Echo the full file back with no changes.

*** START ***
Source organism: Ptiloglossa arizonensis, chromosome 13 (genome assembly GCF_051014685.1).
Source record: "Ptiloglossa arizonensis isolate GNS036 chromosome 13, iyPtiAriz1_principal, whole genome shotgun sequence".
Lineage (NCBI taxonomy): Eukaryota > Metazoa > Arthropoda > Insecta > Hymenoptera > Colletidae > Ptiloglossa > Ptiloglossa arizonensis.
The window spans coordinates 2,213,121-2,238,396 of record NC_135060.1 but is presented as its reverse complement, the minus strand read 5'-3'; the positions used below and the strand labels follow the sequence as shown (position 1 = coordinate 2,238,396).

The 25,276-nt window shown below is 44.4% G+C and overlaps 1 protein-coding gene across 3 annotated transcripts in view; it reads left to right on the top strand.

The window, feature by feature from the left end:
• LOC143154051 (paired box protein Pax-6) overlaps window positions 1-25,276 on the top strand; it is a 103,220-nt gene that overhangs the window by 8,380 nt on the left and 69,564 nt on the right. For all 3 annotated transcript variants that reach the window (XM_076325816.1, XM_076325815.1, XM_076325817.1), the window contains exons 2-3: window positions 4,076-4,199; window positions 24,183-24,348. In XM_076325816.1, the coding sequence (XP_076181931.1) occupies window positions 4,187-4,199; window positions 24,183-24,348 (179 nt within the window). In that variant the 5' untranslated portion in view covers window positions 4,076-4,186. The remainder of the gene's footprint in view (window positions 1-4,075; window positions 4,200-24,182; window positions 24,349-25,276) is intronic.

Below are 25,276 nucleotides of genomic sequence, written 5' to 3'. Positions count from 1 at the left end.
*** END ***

Source organism: Ptiloglossa arizonensis, chromosome 13 (genome assembly GCF_051014685.1).
Source record: "Ptiloglossa arizonensis isolate GNS036 chromosome 13, iyPtiAriz1_principal, whole genome shotgun sequence".
Lineage (NCBI taxonomy): Eukaryota > Metazoa > Arthropoda > Insecta > Hymenoptera > Colletidae > Ptiloglossa > Ptiloglossa arizonensis.
The window spans coordinates 2,213,121-2,238,396 of record NC_135060.1 but is presented as its reverse complement, the minus strand read 5'-3'; the positions used below and the strand labels follow the sequence as shown (position 1 = coordinate 2,238,396).

The 25,276-nt window shown below is 44.4% G+C and overlaps 1 protein-coding gene across 3 annotated transcripts in view; it reads left to right on the top strand.

The window, feature by feature from the left end:
• LOC143154051 (paired box protein Pax-6) overlaps window positions 1-25,276 on the top strand; it is a 103,220-nt gene that overhangs the window by 8,380 nt on the left and 69,564 nt on the right. For all 3 annotated transcript variants that reach the window (XM_076325816.1, XM_076325815.1, XM_076325817.1), the window contains exons 2-3: window positions 4,076-4,199; window positions 24,183-24,348. In XM_076325816.1, the coding sequence (XP_076181931.1) occupies window positions 4,187-4,199; window positions 24,183-24,348 (179 nt within the window). In that variant the 5' untranslated portion in view covers window positions 4,076-4,186. The remainder of the gene's footprint in view (window positions 1-4,075; window positions 4,200-24,182; window positions 24,349-25,276) is intronic.

Below are 25,276 nucleotides of genomic sequence, written 5' to 3'. Positions count from 1 at the left end.